Monday, November 23, 2009

Jane Orient: View From 35,000 Feet

Dr. Jane Orient, author of Your Doctor Is Not In, has posted a good analysis of the health care debate taking a "view from 35,000 feet".

Here's an excerpt from her essay, "Forget the Trees; Look at the Forest on Healthcare":
...The question is whether we want to put the federal government in control of American medicine. And about the related question of what medicine should be.

Traditionally, medicine is practiced by physicians, one patient at a time. The outcome is assessed by that patient. The right decision is the one chosen by the patient, in consultation with the physician, based on what is optimum for that patient, considering all aspects of his circumstances. The standard of care is the Oath of Hippocrates: providing treatment for the good of each patient according to the best of the doctor's ability and judgment.

In the "reformed" delivery system, healthcare is practiced from on high by committees of "experts" pulling the strings of marionette physicians (rankings, payment rates, other incentives and disincentives) who are judged on how well they achieve population-based outcomes. Patients are like sheep in the flock, categorized by race, income level, quality-adjusted remaining years (QARYs), compliance, functional ability, diversity score, or whatever metrics the rulers adopt. Any individual can be sacrificed for the good of the whole.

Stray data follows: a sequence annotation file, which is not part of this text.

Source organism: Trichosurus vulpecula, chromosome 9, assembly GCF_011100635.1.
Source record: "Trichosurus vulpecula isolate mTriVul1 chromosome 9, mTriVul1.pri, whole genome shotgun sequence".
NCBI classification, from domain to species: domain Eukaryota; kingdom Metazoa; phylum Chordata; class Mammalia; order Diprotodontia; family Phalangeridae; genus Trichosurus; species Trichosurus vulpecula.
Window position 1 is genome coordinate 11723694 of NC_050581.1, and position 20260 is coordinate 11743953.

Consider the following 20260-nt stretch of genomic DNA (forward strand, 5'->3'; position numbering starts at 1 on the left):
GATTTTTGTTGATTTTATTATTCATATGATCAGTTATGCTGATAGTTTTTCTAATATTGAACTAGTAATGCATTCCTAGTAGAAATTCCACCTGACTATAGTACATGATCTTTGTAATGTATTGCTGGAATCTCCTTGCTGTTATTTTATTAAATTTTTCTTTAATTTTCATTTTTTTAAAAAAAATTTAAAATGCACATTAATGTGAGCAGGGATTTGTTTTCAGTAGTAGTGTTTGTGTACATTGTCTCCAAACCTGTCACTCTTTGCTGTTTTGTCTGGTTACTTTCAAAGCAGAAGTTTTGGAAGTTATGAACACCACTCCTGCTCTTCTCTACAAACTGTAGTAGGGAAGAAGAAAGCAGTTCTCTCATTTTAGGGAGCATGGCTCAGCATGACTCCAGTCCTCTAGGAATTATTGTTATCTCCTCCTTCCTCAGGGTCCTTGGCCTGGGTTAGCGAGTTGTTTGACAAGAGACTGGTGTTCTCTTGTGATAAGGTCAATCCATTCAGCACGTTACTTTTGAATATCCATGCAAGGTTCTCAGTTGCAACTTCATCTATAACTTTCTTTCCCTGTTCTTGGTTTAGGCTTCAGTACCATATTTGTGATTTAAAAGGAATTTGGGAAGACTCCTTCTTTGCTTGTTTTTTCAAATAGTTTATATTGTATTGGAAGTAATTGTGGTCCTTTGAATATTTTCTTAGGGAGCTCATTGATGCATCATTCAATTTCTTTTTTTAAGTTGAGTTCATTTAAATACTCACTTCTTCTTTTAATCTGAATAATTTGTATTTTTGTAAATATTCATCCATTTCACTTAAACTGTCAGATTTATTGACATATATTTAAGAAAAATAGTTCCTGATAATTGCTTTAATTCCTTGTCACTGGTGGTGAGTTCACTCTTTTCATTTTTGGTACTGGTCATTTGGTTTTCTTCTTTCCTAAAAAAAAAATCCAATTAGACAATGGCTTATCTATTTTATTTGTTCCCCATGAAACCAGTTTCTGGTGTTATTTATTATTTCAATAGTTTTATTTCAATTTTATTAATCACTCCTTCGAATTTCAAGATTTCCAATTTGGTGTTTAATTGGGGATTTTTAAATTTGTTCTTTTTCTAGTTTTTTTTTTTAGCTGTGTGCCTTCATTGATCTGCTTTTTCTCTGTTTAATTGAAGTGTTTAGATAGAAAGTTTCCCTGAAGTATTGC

All information is to be coded and fed into a huge database, so that the herd's behavior and health can be monitored on a "granular" (minutely detailed) level. Non-reporting is punishable by fines or exclusion or worse.

One of the most common words in the House healthcare reform bill is "eligible." Obviously if you have to be eligible, you can also be ineligible -- and probably are, until proved otherwise. If subsidies can be given, they can be denied, or taken away. If the price-fixers can raise the doctor's pay, they can also cut it. If a committee can mandate coverage and level of payment for a service, it can refuse coverage or set the allowable charge below cost. If it has to certify need, it can declare that there is no need.

There is no need to report something to an official, unless the official has the power to act on the report: by allowing, disallowing, punishing, or making additional demands.

There is no need for a 2,000-page bill unless it is enabling government control over formerly private matters.

There is no need for a "place at the table" unless the czars can serve you a share of the collective goods -- or carve you up.

There is no need to read the bill -- unless it will affect your life. And a bill that creates winners and losers on every page, and that concerns everyone who is born, lives, and dies, will affect your life.

Some Americans may gain something from the bill, at least temporarily. But all lose freedom.
(Read the full text of "Forget the Trees; Look at the Forest on Healthcare".)